When Rossella Gatti contacted me in order to send me her last two creations named "L'Ossido" and "L'Angelo" I didn't know anything about her and her line L'O Profumo" (website here). However, I liked them both so much that now I'm obsessed with the idea of smelling all the others.
L'Ossido (Oxide) is inspired by the smell of rust. That is, the rust that is at her home, because rust, in my house, unfortunately, smells differently. This one smells of cold spices, helycrisum, galbanum, incense, lavender and a curious note of roasted sesame that I did not know. All this bright, cold, dry, herbaceous accord, complements a magnificent rose oxide note, with its rosy, pungent metallic brightness and the geranium aspect. This note, which is rather difficult to tame, is perfectly balanced to take the center of the stage without altering everything else, and what's more, leads the whole accord to a higher octave. The result is an original, unusual fragrance: cold, metallic, bright, dry and intensely green, with great charm and even greater persistence (this is an eau de parfum, but as intense as an extract). Towards the end, when the spices, galbanum and oxide run out, there remains the helycrisum-incense duo, sweetened by some slightly gourmand notes. I loved this perfume all along the way, so much to empty the bottle in few tries.
L'Angelo (The Angel) is a perfume played on an incense/cocoa accord, enveloped by notes of tonka bean and iris. The idea of incense associated with gourmand notes is not new, I think of L'Orpheline (Lutens) or its illustrious progenitor, Passage d'Enfer (L'Artisan Parfumeur), two musked incenses married with black pepper and sweet notes.
But while the other two are as fluffy as a duvet caressing your skin, L'Angelo features more than softness, a crystal brightness. The Angel's wings do not evoke feathers but their flying, white, dazzling, against a clear sky.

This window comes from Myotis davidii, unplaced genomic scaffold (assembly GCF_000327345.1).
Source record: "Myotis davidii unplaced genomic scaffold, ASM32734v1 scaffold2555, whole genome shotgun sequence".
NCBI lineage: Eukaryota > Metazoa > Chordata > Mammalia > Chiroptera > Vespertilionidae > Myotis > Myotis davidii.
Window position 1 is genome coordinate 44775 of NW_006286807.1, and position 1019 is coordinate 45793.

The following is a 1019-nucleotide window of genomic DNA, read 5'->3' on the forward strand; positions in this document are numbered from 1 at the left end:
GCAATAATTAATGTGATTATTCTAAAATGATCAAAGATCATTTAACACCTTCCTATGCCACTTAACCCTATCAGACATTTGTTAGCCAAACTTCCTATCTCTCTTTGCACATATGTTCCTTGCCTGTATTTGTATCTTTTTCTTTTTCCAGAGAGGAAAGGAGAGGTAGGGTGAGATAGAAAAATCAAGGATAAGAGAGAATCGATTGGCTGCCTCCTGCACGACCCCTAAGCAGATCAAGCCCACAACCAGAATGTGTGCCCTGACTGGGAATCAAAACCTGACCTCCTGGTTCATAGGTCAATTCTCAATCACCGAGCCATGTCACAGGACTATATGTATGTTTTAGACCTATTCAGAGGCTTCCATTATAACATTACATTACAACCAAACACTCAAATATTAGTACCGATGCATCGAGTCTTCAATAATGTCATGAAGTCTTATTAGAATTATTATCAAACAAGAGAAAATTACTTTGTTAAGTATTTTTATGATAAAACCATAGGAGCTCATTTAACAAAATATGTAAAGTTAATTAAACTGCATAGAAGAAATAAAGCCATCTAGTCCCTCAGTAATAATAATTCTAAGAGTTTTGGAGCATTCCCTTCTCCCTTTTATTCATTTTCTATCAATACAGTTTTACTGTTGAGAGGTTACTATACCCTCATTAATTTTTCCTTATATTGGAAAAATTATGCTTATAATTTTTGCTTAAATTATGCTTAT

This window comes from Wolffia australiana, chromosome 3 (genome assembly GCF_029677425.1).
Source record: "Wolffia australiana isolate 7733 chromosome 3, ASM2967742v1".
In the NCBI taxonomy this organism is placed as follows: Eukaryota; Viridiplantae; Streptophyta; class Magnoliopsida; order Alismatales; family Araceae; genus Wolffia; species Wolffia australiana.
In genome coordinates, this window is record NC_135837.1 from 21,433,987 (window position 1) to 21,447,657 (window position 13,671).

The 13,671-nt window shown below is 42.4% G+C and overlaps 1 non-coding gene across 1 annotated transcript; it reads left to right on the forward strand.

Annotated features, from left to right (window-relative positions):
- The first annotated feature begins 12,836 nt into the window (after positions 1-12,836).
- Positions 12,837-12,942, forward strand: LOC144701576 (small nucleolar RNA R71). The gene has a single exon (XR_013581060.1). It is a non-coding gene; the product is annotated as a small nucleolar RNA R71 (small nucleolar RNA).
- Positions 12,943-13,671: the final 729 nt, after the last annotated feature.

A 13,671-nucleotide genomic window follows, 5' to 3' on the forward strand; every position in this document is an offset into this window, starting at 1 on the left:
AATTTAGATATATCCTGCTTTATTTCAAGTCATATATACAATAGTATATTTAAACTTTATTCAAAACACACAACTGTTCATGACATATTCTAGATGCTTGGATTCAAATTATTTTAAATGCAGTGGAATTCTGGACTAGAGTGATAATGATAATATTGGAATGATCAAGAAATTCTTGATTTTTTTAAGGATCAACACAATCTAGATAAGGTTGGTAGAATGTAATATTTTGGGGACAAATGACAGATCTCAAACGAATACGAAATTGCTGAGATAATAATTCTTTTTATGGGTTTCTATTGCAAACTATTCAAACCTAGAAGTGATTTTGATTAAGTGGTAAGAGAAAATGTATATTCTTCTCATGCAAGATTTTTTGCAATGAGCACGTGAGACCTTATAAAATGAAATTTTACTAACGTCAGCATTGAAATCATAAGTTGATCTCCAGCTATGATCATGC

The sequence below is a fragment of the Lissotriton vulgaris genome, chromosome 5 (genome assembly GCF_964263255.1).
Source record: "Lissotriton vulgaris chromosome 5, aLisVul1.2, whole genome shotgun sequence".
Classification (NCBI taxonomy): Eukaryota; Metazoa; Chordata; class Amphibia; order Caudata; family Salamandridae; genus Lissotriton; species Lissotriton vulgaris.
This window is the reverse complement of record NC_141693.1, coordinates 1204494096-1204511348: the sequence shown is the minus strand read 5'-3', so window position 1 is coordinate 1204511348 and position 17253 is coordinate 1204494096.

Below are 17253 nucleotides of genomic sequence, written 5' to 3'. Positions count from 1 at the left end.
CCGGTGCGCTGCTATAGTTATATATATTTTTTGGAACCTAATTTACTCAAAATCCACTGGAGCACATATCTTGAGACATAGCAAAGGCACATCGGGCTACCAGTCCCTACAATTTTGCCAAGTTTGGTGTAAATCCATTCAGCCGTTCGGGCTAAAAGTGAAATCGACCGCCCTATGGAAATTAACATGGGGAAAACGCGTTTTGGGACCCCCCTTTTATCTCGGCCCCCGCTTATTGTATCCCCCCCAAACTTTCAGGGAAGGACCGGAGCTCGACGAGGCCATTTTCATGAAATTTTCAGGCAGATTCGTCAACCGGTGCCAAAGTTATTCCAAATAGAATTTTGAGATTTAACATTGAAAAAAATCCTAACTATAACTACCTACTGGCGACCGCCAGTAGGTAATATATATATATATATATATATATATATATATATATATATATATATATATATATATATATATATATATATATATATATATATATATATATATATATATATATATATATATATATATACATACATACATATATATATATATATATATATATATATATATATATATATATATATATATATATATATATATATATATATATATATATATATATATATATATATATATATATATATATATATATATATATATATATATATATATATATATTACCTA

Both L'Ossido and L'Angelo show an attempt to balance opposite sensations, harmonize duality by finding a meeting point between the poles. This perspective makes them interesting. They also feature a really unusual and fascinating delicacy -the Roudnitska meant it- that is, a light, fresh, delicate hand. They project enough, without overdoing. I liked very much the use of particular raw materials used with some courage.
If you want to know her, her line L'O 'Profumo, her shop is in Florence!
I called her to ask some questions:
Rossella, from what sources did you learn composition?
"I attended classes in Paris, but I've learned almost everything from my grandfather, who worked in Paris, and from ten years of work in Aromatherapy."
You're not the only one: Vero Kern, too, was an Aromatherapist, I think it can be a fertile ground for new stimuli. Tell me something about Resonance: you wrote to me that L'Ossido and L'Angelo have undergone this treatment.
"In practice, fragrances are kept for forty days in canvases covered with rainbow colors, and labels with terms like "Love”, “Harmony”, “Beauty”, “Joy "and so on. Liquids - water, above all - resonate with these concepts and alter their structure even on a physical level. The molecules fit in a different, more harmonious way and those who read the books by Japanese scientist Masaru Emoto (info here) know what I'm talking about."
I've read them, and if the effects are the ones I sniffed in Rossella's fragrances, it's really worth to deepen this idea!
(pic via Foodmag)